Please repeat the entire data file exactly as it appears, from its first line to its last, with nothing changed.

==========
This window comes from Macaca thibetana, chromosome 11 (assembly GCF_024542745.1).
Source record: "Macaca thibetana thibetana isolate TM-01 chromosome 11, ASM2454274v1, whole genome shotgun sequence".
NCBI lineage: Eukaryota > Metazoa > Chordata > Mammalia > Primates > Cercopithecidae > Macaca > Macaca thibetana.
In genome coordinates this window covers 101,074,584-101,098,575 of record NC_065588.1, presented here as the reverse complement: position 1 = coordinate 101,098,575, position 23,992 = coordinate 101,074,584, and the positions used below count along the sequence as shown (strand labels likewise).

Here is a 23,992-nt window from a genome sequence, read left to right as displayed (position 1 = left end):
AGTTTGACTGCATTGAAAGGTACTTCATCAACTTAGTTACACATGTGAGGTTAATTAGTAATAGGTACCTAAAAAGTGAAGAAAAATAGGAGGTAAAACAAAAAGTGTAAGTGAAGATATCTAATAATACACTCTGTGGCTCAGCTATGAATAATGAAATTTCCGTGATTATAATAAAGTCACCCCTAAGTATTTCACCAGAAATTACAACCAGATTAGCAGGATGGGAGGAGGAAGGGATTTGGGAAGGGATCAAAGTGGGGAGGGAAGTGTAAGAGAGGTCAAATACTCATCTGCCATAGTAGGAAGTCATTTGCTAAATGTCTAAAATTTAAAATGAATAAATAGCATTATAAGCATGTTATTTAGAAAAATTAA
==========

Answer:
This window comes from Macaca thibetana, chromosome 11 (assembly GCF_024542745.1).
Source record: "Macaca thibetana thibetana isolate TM-01 chromosome 11, ASM2454274v1, whole genome shotgun sequence".
NCBI lineage: Eukaryota > Metazoa > Chordata > Mammalia > Primates > Cercopithecidae > Macaca > Macaca thibetana.
In genome coordinates this window covers 101,074,584-101,098,575 of record NC_065588.1, presented here as the reverse complement: position 1 = coordinate 101,098,575, position 23,992 = coordinate 101,074,584, and the positions used below count along the sequence as shown (strand labels likewise).

Here is a 23,992-nt window from a genome sequence, read left to right as displayed (position 1 = left end):
AGTTTGACTGCATTGAAAGGTACTTCATCAACTTAGTTACACATGTGAGGTTAATTAGTAATAGGTACCTAAAAAGTGAAGAAAAATAGGAGGTAAAACAAAAAGTGTAAGTGAAGATATCTAATAATACACTCTGTGGCTCAGCTATGAATAATGAAATTTCCGTGATTATAATAAAGTCACCCCTAAGTATTTCACCAGAAATTACAACCAGATTAGCAGGATGGGAGGAGGAAGGGATTTGGGAAGGGATCAAAGTGGGGAGGGAAGTGTAAGAGAGGTCAAATACTCATCTGCCATAGTAGGAAGTCATTTGCTAAATGTCTAAAATTTAAAATGAATAAATAGCATTATAAGCATGTTATTTAGAAAAATTAA